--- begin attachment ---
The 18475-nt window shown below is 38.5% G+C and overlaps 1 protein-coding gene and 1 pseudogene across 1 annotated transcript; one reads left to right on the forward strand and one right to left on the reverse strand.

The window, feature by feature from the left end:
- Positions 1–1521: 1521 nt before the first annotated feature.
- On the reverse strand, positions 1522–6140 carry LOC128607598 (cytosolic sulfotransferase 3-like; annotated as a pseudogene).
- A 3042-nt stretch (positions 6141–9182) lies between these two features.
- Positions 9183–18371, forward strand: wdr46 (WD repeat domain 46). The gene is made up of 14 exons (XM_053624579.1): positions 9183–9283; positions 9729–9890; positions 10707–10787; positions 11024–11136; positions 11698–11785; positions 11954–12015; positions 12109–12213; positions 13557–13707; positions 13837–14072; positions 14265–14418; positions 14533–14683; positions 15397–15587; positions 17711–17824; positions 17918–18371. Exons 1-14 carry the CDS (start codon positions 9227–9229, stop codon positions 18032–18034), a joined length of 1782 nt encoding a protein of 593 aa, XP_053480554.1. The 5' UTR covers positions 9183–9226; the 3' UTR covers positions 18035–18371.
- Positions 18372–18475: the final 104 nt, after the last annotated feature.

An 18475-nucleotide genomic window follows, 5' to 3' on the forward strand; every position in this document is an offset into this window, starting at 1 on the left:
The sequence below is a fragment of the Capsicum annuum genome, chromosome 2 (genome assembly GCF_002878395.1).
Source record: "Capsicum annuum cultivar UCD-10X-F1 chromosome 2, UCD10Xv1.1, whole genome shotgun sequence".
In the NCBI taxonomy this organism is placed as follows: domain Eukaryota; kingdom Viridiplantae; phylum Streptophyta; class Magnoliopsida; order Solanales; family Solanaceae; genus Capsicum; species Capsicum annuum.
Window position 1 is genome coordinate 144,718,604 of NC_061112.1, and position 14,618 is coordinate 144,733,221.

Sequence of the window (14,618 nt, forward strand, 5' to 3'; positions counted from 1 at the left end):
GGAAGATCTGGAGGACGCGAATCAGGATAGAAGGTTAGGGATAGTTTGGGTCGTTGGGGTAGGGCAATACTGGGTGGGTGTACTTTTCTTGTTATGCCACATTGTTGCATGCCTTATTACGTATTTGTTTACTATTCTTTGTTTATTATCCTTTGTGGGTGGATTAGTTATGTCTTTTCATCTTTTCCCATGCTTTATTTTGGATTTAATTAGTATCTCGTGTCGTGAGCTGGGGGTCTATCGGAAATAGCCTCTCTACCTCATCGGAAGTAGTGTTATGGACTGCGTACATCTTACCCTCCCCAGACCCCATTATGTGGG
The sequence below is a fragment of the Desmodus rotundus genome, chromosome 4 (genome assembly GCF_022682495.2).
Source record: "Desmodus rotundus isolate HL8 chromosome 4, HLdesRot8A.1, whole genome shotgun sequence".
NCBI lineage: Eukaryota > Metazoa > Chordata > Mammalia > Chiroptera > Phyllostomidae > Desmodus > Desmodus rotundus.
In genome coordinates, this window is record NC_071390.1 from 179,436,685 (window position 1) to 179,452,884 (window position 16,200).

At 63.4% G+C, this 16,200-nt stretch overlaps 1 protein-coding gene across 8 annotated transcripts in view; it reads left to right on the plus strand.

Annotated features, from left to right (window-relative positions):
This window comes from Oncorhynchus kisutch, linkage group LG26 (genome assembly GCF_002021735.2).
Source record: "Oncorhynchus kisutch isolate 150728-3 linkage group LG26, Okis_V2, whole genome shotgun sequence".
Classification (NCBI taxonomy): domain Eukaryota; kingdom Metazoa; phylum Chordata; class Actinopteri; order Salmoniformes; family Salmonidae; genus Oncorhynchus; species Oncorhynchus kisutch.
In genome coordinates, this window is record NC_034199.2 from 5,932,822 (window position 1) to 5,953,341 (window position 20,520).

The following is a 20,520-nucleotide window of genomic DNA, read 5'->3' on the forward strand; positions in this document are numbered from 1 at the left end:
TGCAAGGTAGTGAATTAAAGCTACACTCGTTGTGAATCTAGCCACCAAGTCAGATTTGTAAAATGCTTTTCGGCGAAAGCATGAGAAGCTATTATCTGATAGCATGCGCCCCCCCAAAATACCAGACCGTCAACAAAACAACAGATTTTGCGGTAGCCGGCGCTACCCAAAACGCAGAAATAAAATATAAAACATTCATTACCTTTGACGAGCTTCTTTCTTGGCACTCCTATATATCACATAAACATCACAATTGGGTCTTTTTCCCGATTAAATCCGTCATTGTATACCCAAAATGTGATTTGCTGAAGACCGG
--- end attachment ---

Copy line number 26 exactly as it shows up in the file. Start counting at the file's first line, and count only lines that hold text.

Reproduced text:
TGCAAGGTAGTGAATTAAAGCTACACTCGTTGTGAATCTAGCCACCAAGTCAGATTTGTAAAATGCTTTTCGGCGAAAGCATGAGAAGCTATTATCTGATAGCATGCGCCCCCCCAAAATACCAGACCGTCAACAAAACAACAGATTTTGCGGTAGCCGGCGCTACCCAAAACGCAGAAATAAAATATAAAACATTCATTACCTTTGACGAGCTTCTTTCTTGGCACTCCTATATATCACATAAACATCACAATTGGGTCTTTTTCCCGATTAAATCCGTCATTGTATACCCAAAATGTGATTTGCTGAAGACCGG